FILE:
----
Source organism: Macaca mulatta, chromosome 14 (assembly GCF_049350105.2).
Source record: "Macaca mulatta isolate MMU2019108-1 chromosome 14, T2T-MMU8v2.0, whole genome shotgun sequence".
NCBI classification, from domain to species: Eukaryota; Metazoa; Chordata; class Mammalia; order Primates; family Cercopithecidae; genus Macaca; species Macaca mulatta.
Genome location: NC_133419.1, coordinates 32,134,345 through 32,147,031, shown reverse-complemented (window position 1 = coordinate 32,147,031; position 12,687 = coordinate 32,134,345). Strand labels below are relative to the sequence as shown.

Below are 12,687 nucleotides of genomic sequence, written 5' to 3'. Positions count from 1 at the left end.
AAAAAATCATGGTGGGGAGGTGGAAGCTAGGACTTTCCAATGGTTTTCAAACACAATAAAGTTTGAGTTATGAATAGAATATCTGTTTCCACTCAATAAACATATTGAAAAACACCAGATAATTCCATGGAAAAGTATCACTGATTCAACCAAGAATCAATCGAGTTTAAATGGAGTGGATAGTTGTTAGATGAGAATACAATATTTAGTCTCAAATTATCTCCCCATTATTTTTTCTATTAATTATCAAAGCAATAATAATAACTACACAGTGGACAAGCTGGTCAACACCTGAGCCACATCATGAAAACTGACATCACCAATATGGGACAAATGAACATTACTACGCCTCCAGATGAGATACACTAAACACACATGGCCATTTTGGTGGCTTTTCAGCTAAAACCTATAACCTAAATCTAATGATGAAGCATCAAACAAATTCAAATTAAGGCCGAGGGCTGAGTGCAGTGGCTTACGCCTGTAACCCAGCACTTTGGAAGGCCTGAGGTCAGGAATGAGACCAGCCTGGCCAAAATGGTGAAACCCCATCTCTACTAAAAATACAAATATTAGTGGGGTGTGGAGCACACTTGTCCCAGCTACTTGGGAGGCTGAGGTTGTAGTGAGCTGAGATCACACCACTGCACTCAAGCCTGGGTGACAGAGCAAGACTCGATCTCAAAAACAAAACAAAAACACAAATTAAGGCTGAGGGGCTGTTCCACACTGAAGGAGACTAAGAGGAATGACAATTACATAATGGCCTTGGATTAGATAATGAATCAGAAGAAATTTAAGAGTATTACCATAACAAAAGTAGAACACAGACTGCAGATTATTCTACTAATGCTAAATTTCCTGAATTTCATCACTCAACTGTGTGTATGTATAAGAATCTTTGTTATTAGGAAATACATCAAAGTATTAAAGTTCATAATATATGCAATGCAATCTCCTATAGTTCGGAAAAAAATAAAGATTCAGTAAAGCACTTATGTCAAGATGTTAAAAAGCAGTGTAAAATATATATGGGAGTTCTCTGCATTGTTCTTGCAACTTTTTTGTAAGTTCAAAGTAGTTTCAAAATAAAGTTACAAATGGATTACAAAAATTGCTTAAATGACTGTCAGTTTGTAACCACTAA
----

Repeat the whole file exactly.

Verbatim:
Source organism: Macaca mulatta, chromosome 14 (assembly GCF_049350105.2).
Source record: "Macaca mulatta isolate MMU2019108-1 chromosome 14, T2T-MMU8v2.0, whole genome shotgun sequence".
NCBI classification, from domain to species: Eukaryota; Metazoa; Chordata; class Mammalia; order Primates; family Cercopithecidae; genus Macaca; species Macaca mulatta.
Genome location: NC_133419.1, coordinates 32,134,345 through 32,147,031, shown reverse-complemented (window position 1 = coordinate 32,147,031; position 12,687 = coordinate 32,134,345). Strand labels below are relative to the sequence as shown.

Below are 12,687 nucleotides of genomic sequence, written 5' to 3'. Positions count from 1 at the left end.
AAAAAATCATGGTGGGGAGGTGGAAGCTAGGACTTTCCAATGGTTTTCAAACACAATAAAGTTTGAGTTATGAATAGAATATCTGTTTCCACTCAATAAACATATTGAAAAACACCAGATAATTCCATGGAAAAGTATCACTGATTCAACCAAGAATCAATCGAGTTTAAATGGAGTGGATAGTTGTTAGATGAGAATACAATATTTAGTCTCAAATTATCTCCCCATTATTTTTTCTATTAATTATCAAAGCAATAATAATAACTACACAGTGGACAAGCTGGTCAACACCTGAGCCACATCATGAAAACTGACATCACCAATATGGGACAAATGAACATTACTACGCCTCCAGATGAGATACACTAAACACACATGGCCATTTTGGTGGCTTTTCAGCTAAAACCTATAACCTAAATCTAATGATGAAGCATCAAACAAATTCAAATTAAGGCCGAGGGCTGAGTGCAGTGGCTTACGCCTGTAACCCAGCACTTTGGAAGGCCTGAGGTCAGGAATGAGACCAGCCTGGCCAAAATGGTGAAACCCCATCTCTACTAAAAATACAAATATTAGTGGGGTGTGGAGCACACTTGTCCCAGCTACTTGGGAGGCTGAGGTTGTAGTGAGCTGAGATCACACCACTGCACTCAAGCCTGGGTGACAGAGCAAGACTCGATCTCAAAAACAAAACAAAAACACAAATTAAGGCTGAGGGGCTGTTCCACACTGAAGGAGACTAAGAGGAATGACAATTACATAATGGCCTTGGATTAGATAATGAATCAGAAGAAATTTAAGAGTATTACCATAACAAAAGTAGAACACAGACTGCAGATTATTCTACTAATGCTAAATTTCCTGAATTTCATCACTCAACTGTGTGTATGTATAAGAATCTTTGTTATTAGGAAATACATCAAAGTATTAAAGTTCATAATATATGCAATGCAATCTCCTATAGTTCGGAAAAAAATAAAGATTCAGTAAAGCACTTATGTCAAGATGTTAAAAAGCAGTGTAAAATATATATGGGAGTTCTCTGCATTGTTCTTGCAACTTTTTTGTAAGTTCAAAGTAGTTTCAAAATAAAGTTACAAATGGATTACAAAAATTGCTTAAATGACTGTCAGTTTGTAACCACTAA